Date of Award
Doctor of Philosophy (PhD)
Educational Policy Studies
Philo Hutcheson - Chair
The social and political role of Black college presidents in the 1930s and 1940s via annual radio addresses is a relevant example of how the medium of the day was used as an apparatus for individual and institutional agency. The nationalist agenda of the United States federal government indirectly led to the opportunity for Black college leadership to address the rhetoric of democracy, patriotism, and unified citizenship. The research focuses on the social positioning of the radio addresses as well as their role in the advancement of Black Americans. The primary question that informs the research is whether the 1930s and 1940s was a period of rising consciousness for Black America. The aim of this study is to examine the significance of radio during the pre- to post-war era, its parallel use by the United States federal government and historically Black colleges and universities (HBCUs), and the interrelationship between education, politics, and society. The use of social history allows historical evidence to be viewed from the lens of identifying social trends. The social trends of the period examined include the analysis of economics, politics, and education. An additional benefit of using social history is the way in which it examines the masses and how they help shape history in conjunction with the leaders of a given period of examination. The research method also entails an in-depth analysis of 14 annual radio addresses delivered by three Black college presidents in the South during the 1930s and 1940s: Mordecai W. Johnson, James E. Shepard, and Benjamin E. Mays. Common themes found among radio addresses include morality and ethical behavior; economic, political, and social equality; access and inclusion in a democratic society; and a collective commitment to a just society. Black education as a form of racial uplift unveiled the meaning of access and the collective advancement of the race. Agreeing to deliver the radio addresses as a part of government-sponsored programming resulted in an inter-racial alliance between Black college leadership and the federal government. To this end, Black college leadership operationalized their access and education to benefit the needs of their race.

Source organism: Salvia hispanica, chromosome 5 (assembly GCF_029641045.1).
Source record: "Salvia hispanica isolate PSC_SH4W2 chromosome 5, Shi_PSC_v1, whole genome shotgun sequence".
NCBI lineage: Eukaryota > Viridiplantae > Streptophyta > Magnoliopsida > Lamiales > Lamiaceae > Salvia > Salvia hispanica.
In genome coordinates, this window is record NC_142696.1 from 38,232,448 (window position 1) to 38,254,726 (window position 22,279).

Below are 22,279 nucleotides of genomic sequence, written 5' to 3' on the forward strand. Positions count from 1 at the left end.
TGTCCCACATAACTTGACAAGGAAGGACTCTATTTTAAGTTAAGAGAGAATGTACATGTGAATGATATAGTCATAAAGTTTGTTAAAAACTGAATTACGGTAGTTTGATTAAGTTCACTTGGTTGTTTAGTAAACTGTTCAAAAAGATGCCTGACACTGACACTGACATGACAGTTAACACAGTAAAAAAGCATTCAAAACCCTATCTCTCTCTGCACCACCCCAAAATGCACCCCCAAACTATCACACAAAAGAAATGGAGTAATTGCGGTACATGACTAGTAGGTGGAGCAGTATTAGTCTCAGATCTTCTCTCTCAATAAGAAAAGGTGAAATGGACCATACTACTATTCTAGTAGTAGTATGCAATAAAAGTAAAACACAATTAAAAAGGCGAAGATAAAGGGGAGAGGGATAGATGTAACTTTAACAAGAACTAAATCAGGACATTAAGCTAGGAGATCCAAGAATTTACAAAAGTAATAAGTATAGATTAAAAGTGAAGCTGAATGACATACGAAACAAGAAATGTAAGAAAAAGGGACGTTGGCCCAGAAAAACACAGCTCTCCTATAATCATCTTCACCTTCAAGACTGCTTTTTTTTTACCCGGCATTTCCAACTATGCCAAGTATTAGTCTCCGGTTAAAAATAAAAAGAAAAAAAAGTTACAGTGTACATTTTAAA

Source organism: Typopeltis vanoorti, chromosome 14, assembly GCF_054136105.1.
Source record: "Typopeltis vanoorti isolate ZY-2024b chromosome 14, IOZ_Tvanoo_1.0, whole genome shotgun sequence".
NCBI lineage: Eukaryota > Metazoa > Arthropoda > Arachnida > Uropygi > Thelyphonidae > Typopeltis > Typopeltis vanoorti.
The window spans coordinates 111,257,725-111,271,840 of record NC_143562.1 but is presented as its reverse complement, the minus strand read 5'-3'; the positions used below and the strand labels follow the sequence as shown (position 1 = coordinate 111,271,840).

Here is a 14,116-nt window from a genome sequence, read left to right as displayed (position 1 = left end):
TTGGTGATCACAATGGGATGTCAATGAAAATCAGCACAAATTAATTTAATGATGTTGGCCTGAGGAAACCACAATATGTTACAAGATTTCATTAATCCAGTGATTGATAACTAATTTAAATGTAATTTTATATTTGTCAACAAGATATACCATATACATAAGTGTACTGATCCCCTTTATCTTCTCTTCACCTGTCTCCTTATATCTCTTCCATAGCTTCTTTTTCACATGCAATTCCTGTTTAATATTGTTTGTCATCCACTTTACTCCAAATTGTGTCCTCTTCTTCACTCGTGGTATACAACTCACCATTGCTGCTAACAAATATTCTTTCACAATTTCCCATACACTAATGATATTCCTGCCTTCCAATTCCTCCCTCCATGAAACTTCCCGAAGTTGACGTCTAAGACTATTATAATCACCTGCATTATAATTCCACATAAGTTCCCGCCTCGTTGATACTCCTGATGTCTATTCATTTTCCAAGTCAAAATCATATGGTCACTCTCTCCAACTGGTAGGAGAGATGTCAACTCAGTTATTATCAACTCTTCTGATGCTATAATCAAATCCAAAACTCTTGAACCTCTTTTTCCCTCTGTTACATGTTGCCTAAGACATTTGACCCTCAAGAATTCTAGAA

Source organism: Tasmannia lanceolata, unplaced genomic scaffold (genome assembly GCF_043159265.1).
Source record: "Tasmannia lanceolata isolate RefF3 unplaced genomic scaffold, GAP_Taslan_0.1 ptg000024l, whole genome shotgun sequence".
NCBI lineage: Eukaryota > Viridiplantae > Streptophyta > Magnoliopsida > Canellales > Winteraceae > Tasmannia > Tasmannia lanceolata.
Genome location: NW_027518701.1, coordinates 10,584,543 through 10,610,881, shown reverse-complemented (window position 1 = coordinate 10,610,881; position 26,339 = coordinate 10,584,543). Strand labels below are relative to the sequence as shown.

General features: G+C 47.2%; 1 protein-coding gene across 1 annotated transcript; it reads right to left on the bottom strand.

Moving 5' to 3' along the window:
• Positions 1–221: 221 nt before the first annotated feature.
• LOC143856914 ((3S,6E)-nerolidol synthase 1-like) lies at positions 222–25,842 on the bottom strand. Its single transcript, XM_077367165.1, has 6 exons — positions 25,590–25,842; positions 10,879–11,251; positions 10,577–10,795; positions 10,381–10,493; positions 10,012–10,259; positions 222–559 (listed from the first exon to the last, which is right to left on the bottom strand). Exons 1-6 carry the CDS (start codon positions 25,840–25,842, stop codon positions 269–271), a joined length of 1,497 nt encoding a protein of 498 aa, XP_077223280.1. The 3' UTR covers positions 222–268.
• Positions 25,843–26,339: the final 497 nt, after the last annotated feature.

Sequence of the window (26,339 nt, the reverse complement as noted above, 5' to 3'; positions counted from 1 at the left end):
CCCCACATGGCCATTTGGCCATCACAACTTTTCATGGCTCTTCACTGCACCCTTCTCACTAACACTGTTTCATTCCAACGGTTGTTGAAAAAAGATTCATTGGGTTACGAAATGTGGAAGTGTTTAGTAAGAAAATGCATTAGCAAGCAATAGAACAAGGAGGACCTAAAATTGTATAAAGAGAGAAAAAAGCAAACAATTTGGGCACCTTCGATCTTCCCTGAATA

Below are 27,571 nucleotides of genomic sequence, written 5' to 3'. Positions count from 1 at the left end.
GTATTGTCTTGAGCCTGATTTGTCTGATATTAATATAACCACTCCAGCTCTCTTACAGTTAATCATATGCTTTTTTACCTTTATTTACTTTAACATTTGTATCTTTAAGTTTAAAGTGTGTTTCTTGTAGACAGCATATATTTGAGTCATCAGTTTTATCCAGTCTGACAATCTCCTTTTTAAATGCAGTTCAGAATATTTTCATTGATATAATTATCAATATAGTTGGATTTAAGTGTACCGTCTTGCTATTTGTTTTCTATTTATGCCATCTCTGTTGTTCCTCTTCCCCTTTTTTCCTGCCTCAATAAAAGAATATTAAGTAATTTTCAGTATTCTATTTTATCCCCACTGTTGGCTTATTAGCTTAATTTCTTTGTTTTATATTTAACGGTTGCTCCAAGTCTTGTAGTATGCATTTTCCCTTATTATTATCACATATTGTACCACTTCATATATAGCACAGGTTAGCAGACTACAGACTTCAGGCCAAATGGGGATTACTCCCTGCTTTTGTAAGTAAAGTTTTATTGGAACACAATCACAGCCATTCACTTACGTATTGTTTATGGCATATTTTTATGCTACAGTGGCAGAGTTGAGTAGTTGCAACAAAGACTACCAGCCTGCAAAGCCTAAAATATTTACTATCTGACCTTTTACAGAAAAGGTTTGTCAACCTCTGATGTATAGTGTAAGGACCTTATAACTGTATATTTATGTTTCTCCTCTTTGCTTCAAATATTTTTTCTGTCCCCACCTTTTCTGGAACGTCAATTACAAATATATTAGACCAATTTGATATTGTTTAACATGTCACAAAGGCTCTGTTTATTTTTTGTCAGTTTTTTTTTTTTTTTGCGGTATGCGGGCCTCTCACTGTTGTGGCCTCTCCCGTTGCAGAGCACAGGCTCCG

Suggs, Vickie Leverne, "The Production of Political Discourse: Annual Radio Addresses of Black College Presidents During the 1930s and 1940s." Dissertation, Georgia State University, 2009.